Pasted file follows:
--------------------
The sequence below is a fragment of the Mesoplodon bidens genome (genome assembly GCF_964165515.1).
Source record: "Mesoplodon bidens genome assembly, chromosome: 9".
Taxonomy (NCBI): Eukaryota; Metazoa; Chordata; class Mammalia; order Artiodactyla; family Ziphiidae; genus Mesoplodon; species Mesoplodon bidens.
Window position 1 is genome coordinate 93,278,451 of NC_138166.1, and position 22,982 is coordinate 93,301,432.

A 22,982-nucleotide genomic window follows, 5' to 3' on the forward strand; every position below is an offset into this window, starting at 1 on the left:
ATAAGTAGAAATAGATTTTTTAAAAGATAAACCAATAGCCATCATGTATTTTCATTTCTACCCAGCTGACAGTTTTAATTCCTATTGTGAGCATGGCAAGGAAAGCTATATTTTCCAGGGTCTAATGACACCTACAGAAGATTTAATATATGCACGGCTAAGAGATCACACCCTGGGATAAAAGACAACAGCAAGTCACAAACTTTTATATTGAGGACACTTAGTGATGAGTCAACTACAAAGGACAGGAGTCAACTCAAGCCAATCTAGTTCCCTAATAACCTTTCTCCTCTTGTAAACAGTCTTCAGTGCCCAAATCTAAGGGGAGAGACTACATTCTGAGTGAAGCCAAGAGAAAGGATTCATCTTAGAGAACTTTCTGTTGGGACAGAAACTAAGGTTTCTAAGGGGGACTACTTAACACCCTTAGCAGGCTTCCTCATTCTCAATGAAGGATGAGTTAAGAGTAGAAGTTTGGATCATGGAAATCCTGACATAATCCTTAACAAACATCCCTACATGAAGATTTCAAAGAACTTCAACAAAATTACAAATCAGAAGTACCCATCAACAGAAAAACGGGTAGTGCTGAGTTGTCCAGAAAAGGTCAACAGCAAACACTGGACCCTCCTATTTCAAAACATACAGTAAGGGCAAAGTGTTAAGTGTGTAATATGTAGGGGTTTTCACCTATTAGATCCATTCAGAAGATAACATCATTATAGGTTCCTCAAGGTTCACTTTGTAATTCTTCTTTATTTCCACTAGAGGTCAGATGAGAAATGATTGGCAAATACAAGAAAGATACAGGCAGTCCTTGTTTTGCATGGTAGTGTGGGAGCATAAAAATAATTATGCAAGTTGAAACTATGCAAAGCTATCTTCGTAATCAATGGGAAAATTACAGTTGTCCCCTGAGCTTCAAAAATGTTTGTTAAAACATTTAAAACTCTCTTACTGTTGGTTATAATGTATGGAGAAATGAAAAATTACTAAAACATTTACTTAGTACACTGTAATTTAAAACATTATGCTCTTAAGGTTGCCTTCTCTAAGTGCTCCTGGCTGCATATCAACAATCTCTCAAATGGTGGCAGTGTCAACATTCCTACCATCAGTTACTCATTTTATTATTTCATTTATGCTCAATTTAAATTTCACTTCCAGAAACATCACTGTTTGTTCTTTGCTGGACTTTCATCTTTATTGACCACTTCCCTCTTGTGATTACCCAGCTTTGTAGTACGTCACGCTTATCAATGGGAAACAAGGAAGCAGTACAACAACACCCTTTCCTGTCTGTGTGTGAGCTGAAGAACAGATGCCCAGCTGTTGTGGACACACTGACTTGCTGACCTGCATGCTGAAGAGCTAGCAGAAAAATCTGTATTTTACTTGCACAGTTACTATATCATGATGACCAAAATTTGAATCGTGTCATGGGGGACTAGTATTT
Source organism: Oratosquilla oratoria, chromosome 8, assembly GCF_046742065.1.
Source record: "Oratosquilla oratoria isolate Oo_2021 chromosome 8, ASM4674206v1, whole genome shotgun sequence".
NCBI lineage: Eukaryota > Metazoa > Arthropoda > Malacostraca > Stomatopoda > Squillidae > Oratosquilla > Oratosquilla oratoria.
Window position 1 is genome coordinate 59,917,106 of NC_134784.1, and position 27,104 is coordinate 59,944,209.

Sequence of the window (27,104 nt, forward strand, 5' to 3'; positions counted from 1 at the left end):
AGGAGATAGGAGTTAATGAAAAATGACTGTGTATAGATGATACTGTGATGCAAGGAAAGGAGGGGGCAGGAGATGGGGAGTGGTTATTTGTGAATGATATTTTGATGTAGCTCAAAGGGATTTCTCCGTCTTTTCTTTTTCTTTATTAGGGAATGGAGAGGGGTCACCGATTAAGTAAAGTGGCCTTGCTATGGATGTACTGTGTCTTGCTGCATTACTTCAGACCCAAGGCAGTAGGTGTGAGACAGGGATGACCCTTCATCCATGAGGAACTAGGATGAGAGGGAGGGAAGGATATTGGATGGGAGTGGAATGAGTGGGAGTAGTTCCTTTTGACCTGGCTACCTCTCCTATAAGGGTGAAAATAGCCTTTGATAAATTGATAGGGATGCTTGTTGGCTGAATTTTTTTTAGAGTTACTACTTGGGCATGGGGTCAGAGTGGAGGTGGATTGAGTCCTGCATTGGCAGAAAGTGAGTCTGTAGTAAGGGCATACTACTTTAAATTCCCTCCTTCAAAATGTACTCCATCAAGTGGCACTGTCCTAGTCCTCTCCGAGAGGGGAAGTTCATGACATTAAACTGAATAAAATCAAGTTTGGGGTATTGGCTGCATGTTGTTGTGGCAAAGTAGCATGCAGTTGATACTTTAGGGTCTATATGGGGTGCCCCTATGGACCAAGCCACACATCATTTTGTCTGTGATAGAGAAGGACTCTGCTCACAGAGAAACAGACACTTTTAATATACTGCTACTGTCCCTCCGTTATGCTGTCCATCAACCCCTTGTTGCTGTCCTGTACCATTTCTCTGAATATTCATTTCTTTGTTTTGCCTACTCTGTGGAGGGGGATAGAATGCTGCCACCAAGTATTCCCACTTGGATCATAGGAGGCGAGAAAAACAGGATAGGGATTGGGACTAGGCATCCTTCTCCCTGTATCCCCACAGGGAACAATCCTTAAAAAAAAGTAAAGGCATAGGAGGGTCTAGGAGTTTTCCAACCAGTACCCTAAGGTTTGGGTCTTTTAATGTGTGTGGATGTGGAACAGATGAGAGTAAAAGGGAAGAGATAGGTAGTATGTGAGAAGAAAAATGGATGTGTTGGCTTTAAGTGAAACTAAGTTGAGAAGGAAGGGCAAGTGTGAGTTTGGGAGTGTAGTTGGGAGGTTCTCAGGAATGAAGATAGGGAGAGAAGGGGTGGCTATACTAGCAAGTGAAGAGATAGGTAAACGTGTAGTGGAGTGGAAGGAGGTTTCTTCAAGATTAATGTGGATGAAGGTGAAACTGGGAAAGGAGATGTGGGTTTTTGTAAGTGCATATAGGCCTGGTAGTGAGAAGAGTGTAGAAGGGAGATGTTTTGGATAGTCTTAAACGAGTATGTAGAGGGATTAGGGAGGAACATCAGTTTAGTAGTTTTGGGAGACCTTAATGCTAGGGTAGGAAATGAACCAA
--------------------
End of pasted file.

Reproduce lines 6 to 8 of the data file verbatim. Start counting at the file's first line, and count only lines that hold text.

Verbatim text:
ATAAGTAGAAATAGATTTTTTAAAAGATAAACCAATAGCCATCATGTATTTTCATTTCTACCCAGCTGACAGTTTTAATTCCTATTGTGAGCATGGCAAGGAAAGCTATATTTTCCAGGGTCTAATGACACCTACAGAAGATTTAATATATGCACGGCTAAGAGATCACACCCTGGGATAAAAGACAACAGCAAGTCACAAACTTTTATATTGAGGACACTTAGTGATGAGTCAACTACAAAGGACAGGAGTCAACTCAAGCCAATCTAGTTCCCTAATAACCTTTCTCCTCTTGTAAACAGTCTTCAGTGCCCAAATCTAAGGGGAGAGACTACATTCTGAGTGAAGCCAAGAGAAAGGATTCATCTTAGAGAACTTTCTGTTGGGACAGAAACTAAGGTTTCTAAGGGGGACTACTTAACACCCTTAGCAGGCTTCCTCATTCTCAATGAAGGATGAGTTAAGAGTAGAAGTTTGGATCATGGAAATCCTGACATAATCCTTAACAAACATCCCTACATGAAGATTTCAAAGAACTTCAACAAAATTACAAATCAGAAGTACCCATCAACAGAAAAACGGGTAGTGCTGAGTTGTCCAGAAAAGGTCAACAGCAAACACTGGACCCTCCTATTTCAAAACATACAGTAAGGGCAAAGTGTTAAGTGTGTAATATGTAGGGGTTTTCACCTATTAGATCCATTCAGAAGATAACATCATTATAGGTTCCTCAAGGTTCACTTTGTAATTCTTCTTTATTTCCACTAGAGGTCAGATGAGAAATGATTGGCAAATACAAGAAAGATACAGGCAGTCCTTGTTTTGCATGGTAGTGTGGGAGCATAAAAATAATTATGCAAGTTGAAACTATGCAAAGCTATCTTCGTAATCAATGGGAAAATTACAGTTGTCCCCTGAGCTTCAAAAATGTTTGTTAAAACATTTAAAACTCTCTTACTGTTGGTTATAATGTATGGAGAAATGAAAAATTACTAAAACATTTACTTAGTACACTGTAATTTAAAACATTATGCTCTTAAGGTTGCCTTCTCTAAGTGCTCCTGGCTGCATATCAACAATCTCTCAAATGGTGGCAGTGTCAACATTCCTACCATCAGTTACTCATTTTATTATTTCATTTATGCTCAATTTAAATTTCACTTCCAGAAACATCACTGTTTGTTCTTTGCTGGACTTTCATCTTTATTGACCACTTCCCTCTTGTGATTACCCAGCTTTGTAGTACGTCACGCTTATCAATGGGAAACAAGGAAGCAGTACAACAACACCCTTTCCTGTCTGTGTGTGAGCTGAAGAACAGATGCCCAGCTGTTGTGGACACACTGACTTGCTGACCTGCATGCTGAAGAGCTAGCAGAAAAATCTGTATTTTACTTGCACAGTTACTATATCATGATGACCAAAATTTGAATCGTGTCATGGGGGACTAGTATTT
Source organism: Oratosquilla oratoria, chromosome 8, assembly GCF_046742065.1.
Source record: "Oratosquilla oratoria isolate Oo_2021 chromosome 8, ASM4674206v1, whole genome shotgun sequence".